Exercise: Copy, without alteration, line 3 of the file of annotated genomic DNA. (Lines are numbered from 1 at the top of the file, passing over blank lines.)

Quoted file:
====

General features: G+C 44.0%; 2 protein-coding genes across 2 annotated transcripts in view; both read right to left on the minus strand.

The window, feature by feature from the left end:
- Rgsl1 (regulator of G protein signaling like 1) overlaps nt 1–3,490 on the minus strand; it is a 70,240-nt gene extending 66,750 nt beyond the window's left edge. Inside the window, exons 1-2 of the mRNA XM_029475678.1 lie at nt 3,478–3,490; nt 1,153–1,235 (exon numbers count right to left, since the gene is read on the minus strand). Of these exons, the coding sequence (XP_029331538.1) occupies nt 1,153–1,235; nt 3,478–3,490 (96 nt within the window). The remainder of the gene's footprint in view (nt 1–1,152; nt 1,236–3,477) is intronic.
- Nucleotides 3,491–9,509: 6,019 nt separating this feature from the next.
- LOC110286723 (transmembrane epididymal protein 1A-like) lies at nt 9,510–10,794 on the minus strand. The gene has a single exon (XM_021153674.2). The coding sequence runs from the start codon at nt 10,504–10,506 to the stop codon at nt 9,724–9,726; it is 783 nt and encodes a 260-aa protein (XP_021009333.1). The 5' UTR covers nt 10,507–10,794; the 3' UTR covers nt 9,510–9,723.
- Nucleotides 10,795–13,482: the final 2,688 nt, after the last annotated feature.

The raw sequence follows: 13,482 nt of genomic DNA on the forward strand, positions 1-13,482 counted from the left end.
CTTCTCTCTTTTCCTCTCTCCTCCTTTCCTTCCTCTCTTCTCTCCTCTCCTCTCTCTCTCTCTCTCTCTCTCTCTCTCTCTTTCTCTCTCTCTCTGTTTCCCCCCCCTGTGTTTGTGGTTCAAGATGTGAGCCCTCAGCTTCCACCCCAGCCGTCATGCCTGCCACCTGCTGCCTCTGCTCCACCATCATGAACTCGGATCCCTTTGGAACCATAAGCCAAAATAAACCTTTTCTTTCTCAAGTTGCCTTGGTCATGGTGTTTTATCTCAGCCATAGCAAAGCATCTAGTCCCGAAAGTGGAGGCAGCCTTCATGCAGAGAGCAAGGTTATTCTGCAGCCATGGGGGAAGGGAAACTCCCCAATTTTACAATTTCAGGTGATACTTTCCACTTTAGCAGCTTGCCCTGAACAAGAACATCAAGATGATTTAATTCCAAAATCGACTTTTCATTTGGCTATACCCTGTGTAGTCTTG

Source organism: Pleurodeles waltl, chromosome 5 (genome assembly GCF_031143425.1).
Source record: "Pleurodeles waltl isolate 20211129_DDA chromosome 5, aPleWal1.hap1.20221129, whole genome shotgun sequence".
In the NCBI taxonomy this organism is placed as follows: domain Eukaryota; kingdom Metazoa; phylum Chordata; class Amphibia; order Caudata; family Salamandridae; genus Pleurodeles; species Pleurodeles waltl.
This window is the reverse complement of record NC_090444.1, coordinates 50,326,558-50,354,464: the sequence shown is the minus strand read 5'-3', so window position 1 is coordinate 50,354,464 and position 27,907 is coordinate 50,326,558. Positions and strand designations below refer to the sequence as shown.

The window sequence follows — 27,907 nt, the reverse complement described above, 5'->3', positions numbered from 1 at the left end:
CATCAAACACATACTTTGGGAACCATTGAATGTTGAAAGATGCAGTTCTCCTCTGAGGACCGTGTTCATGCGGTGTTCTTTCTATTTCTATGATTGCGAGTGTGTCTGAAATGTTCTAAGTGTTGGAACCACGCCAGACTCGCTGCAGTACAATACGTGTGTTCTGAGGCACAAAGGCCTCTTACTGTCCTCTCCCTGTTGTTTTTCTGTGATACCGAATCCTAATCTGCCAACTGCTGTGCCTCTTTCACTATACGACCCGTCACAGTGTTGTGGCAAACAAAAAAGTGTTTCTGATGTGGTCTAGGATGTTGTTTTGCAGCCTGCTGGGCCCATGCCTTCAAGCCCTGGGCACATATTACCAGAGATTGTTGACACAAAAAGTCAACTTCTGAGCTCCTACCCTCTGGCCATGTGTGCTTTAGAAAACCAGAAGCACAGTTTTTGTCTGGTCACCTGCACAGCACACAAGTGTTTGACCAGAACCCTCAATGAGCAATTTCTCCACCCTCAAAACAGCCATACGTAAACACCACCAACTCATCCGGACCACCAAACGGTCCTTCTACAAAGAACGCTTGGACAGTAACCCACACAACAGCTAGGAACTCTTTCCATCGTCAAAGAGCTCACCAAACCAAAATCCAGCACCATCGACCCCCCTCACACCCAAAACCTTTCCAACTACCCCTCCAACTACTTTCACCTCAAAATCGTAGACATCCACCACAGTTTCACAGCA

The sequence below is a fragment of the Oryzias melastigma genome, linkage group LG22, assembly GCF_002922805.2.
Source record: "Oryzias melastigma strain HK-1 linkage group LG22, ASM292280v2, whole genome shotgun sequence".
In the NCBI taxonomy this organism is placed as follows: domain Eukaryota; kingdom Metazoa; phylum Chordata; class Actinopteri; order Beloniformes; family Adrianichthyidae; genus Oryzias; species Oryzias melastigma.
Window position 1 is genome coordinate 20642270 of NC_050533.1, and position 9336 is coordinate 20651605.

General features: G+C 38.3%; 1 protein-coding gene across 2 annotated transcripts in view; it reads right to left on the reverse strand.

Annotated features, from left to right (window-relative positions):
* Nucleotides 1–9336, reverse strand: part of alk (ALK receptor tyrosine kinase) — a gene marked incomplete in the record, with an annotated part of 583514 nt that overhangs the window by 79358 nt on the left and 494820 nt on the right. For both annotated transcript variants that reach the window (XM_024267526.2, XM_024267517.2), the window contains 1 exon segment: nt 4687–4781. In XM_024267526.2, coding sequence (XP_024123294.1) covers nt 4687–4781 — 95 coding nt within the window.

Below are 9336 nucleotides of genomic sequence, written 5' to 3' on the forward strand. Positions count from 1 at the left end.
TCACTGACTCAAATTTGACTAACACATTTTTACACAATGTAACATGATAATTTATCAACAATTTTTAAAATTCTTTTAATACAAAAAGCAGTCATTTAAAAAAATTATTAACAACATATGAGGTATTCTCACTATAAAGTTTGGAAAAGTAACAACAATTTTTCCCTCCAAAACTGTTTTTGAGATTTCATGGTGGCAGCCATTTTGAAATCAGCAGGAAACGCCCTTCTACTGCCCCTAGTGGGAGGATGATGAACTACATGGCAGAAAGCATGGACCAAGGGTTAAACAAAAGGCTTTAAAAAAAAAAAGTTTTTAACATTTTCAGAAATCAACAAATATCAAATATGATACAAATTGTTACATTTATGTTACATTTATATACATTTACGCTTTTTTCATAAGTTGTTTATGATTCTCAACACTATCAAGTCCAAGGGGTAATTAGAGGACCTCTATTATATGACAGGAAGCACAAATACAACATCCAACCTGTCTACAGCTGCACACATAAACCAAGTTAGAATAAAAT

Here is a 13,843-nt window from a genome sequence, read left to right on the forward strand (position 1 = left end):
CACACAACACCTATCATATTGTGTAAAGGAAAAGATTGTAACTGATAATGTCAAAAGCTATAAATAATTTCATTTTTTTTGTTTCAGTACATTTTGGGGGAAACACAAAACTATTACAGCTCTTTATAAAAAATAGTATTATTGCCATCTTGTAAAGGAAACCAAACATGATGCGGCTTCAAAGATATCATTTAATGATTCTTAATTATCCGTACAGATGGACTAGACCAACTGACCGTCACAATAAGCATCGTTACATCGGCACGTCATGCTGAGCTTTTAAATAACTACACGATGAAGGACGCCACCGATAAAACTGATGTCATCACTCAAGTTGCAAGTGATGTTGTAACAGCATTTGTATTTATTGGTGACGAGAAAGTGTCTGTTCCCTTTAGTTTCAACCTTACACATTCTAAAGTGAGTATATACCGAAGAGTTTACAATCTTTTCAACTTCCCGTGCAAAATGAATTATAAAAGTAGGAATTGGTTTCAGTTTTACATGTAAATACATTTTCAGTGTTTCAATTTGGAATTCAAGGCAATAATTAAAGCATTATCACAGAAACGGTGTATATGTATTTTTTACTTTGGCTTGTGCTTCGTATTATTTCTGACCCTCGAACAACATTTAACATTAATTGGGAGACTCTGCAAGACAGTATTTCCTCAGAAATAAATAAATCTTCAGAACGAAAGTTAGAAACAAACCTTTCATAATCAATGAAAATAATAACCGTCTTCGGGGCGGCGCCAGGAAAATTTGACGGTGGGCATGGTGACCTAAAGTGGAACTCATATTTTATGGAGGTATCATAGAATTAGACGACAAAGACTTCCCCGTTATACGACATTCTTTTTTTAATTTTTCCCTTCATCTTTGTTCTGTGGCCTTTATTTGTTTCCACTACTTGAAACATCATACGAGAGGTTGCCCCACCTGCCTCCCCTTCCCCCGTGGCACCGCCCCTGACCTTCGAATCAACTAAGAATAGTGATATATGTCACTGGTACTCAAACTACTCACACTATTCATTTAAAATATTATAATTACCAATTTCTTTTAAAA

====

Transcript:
- Rgsl1 (regulator of G protein signaling like 1) overlaps nt 1–3,490 on the minus strand; it is a 70,240-nt gene extending 66,750 nt beyond the window's left edge. Inside the window, exons 1-2 of the mRNA XM_029475678.1 lie at nt 3,478–3,490; nt 1,153–1,235 (exon numbers count right to left, since the gene is read on the minus strand). Of these exons, the coding sequence (XP_029331538.1) occupies nt 1,153–1,235; nt 3,478–3,490 (96 nt within the window). The remainder of the gene's footprint in view (nt 1–1,152; nt 1,236–3,477) is intronic.